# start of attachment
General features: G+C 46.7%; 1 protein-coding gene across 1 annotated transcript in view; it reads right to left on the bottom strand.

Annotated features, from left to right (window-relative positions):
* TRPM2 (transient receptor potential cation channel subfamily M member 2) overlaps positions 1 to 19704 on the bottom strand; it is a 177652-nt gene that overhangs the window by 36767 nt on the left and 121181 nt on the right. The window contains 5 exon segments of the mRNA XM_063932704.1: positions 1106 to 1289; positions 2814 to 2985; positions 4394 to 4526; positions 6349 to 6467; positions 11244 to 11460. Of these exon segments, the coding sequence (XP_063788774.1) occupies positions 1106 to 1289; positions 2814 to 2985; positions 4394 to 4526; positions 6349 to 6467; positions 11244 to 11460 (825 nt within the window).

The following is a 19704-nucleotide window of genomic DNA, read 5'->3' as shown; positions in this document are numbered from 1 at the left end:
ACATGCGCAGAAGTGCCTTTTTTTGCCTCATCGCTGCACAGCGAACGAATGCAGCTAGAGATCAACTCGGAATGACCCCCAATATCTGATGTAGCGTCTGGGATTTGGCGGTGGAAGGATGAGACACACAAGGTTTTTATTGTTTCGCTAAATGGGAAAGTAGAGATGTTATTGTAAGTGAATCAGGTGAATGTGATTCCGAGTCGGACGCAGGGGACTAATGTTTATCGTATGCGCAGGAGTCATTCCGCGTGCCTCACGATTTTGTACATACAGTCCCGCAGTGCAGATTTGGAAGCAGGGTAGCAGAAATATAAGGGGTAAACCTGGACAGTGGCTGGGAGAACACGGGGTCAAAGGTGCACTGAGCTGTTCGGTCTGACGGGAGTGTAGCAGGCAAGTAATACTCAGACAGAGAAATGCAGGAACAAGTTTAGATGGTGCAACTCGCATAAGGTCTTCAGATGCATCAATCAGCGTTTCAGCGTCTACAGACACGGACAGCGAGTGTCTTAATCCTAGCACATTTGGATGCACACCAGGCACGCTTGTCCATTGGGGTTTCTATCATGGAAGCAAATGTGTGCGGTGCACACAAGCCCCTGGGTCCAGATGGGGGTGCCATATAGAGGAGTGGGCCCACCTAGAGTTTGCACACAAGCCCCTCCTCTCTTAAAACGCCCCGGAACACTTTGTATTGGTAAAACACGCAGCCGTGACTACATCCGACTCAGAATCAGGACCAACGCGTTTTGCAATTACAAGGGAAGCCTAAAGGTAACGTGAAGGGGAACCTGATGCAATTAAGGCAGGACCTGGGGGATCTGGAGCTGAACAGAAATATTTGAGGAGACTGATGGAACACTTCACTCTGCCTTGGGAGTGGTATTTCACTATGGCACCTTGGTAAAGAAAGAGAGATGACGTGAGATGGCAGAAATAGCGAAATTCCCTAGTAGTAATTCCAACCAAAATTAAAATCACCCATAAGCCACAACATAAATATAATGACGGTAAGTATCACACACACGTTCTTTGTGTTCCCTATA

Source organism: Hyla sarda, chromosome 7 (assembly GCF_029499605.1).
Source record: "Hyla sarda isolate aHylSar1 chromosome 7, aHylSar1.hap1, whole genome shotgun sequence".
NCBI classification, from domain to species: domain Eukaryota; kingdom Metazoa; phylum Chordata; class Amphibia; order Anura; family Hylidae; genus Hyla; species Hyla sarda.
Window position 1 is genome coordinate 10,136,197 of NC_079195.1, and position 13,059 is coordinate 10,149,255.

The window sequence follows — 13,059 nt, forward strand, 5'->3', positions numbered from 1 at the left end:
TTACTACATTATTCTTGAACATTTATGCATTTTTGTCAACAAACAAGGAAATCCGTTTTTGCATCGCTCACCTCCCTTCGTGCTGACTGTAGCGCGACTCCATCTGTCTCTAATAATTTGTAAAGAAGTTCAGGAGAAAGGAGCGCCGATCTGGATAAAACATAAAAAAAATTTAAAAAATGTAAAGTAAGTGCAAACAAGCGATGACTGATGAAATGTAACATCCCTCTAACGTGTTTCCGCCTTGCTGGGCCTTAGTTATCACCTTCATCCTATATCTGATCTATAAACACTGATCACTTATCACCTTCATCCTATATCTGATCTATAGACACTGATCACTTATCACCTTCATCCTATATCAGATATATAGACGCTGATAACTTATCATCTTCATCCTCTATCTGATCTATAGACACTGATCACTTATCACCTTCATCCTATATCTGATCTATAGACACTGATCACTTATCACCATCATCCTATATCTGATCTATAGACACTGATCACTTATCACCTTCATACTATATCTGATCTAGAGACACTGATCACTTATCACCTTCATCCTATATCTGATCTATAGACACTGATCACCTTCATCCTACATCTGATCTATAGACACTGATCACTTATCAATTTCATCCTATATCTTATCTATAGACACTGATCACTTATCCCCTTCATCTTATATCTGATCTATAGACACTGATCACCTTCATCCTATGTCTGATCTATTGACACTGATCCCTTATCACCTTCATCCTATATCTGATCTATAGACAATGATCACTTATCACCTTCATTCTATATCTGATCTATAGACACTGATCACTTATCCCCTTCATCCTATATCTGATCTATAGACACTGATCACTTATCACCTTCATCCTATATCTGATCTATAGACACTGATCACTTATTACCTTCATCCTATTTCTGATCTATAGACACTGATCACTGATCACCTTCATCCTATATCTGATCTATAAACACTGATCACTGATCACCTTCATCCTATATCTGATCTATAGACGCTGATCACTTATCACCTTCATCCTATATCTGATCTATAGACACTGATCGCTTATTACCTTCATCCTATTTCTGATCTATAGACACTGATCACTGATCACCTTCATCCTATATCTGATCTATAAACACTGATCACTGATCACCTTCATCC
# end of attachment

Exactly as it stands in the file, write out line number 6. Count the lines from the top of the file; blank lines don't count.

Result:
Source organism: Hyla sarda, chromosome 7 (assembly GCF_029499605.1).